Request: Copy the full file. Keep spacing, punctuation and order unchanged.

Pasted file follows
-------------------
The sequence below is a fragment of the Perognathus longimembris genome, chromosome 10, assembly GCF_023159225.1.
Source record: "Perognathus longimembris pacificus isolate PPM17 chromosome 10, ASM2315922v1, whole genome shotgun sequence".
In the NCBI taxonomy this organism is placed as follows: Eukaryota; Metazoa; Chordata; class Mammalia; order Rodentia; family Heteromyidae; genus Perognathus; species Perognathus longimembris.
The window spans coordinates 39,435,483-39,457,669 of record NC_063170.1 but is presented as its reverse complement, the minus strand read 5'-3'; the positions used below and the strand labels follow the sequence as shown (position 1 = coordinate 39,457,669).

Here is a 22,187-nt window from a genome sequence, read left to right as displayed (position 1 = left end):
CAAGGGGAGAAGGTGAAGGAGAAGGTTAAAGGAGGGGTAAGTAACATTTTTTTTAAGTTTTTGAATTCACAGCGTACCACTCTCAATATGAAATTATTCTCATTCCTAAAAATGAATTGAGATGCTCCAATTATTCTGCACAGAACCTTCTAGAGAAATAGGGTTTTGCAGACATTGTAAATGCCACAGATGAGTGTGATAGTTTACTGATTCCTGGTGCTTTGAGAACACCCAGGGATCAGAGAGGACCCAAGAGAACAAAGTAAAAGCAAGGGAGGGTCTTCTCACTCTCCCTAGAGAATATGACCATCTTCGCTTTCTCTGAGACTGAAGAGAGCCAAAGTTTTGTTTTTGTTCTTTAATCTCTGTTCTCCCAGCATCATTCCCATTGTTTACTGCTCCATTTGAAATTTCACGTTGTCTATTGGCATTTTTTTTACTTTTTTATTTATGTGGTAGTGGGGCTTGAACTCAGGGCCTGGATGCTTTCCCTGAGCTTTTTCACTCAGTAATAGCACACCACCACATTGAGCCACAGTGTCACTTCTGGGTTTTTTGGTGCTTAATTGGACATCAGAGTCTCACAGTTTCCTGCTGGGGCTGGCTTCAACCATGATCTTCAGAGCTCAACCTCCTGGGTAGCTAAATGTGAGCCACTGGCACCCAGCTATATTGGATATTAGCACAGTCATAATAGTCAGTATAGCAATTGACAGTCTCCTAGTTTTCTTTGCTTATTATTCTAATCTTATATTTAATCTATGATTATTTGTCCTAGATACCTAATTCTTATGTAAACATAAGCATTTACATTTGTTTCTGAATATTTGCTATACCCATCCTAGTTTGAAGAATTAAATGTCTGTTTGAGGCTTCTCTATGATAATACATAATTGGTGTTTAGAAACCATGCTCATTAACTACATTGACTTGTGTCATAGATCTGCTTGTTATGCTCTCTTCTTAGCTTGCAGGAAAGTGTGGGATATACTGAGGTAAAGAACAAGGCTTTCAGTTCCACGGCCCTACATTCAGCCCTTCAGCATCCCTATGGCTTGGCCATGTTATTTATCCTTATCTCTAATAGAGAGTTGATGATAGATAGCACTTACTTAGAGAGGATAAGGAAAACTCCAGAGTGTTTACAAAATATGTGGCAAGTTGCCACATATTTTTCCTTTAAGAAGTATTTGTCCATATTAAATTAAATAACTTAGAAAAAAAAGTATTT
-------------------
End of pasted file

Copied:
The sequence below is a fragment of the Perognathus longimembris genome, chromosome 10, assembly GCF_023159225.1.
Source record: "Perognathus longimembris pacificus isolate PPM17 chromosome 10, ASM2315922v1, whole genome shotgun sequence".
In the NCBI taxonomy this organism is placed as follows: Eukaryota; Metazoa; Chordata; class Mammalia; order Rodentia; family Heteromyidae; genus Perognathus; species Perognathus longimembris.
The window spans coordinates 39,435,483-39,457,669 of record NC_063170.1 but is presented as its reverse complement, the minus strand read 5'-3'; the positions used below and the strand labels follow the sequence as shown (position 1 = coordinate 39,457,669).

Here is a 22,187-nt window from a genome sequence, read left to right as displayed (position 1 = left end):
CAAGGGGAGAAGGTGAAGGAGAAGGTTAAAGGAGGGGTAAGTAACATTTTTTTTAAGTTTTTGAATTCACAGCGTACCACTCTCAATATGAAATTATTCTCATTCCTAAAAATGAATTGAGATGCTCCAATTATTCTGCACAGAACCTTCTAGAGAAATAGGGTTTTGCAGACATTGTAAATGCCACAGATGAGTGTGATAGTTTACTGATTCCTGGTGCTTTGAGAACACCCAGGGATCAGAGAGGACCCAAGAGAACAAAGTAAAAGCAAGGGAGGGTCTTCTCACTCTCCCTAGAGAATATGACCATCTTCGCTTTCTCTGAGACTGAAGAGAGCCAAAGTTTTGTTTTTGTTCTTTAATCTCTGTTCTCCCAGCATCATTCCCATTGTTTACTGCTCCATTTGAAATTTCACGTTGTCTATTGGCATTTTTTTTACTTTTTTATTTATGTGGTAGTGGGGCTTGAACTCAGGGCCTGGATGCTTTCCCTGAGCTTTTTCACTCAGTAATAGCACACCACCACATTGAGCCACAGTGTCACTTCTGGGTTTTTTGGTGCTTAATTGGACATCAGAGTCTCACAGTTTCCTGCTGGGGCTGGCTTCAACCATGATCTTCAGAGCTCAACCTCCTGGGTAGCTAAATGTGAGCCACTGGCACCCAGCTATATTGGATATTAGCACAGTCATAATAGTCAGTATAGCAATTGACAGTCTCCTAGTTTTCTTTGCTTATTATTCTAATCTTATATTTAATCTATGATTATTTGTCCTAGATACCTAATTCTTATGTAAACATAAGCATTTACATTTGTTTCTGAATATTTGCTATACCCATCCTAGTTTGAAGAATTAAATGTCTGTTTGAGGCTTCTCTATGATAATACATAATTGGTGTTTAGAAACCATGCTCATTAACTACATTGACTTGTGTCATAGATCTGCTTGTTATGCTCTCTTCTTAGCTTGCAGGAAAGTGTGGGATATACTGAGGTAAAGAACAAGGCTTTCAGTTCCACGGCCCTACATTCAGCCCTTCAGCATCCCTATGGCTTGGCCATGTTATTTATCCTTATCTCTAATAGAGAGTTGATGATAGATAGCACTTACTTAGAGAGGATAAGGAAAACTCCAGAGTGTTTACAAAATATGTGGCAAGTTGCCACATATTTTTCCTTTAAGAAGTATTTGTCCATATTAAATTAAATAACTTAGAAAAAAAAGTATTT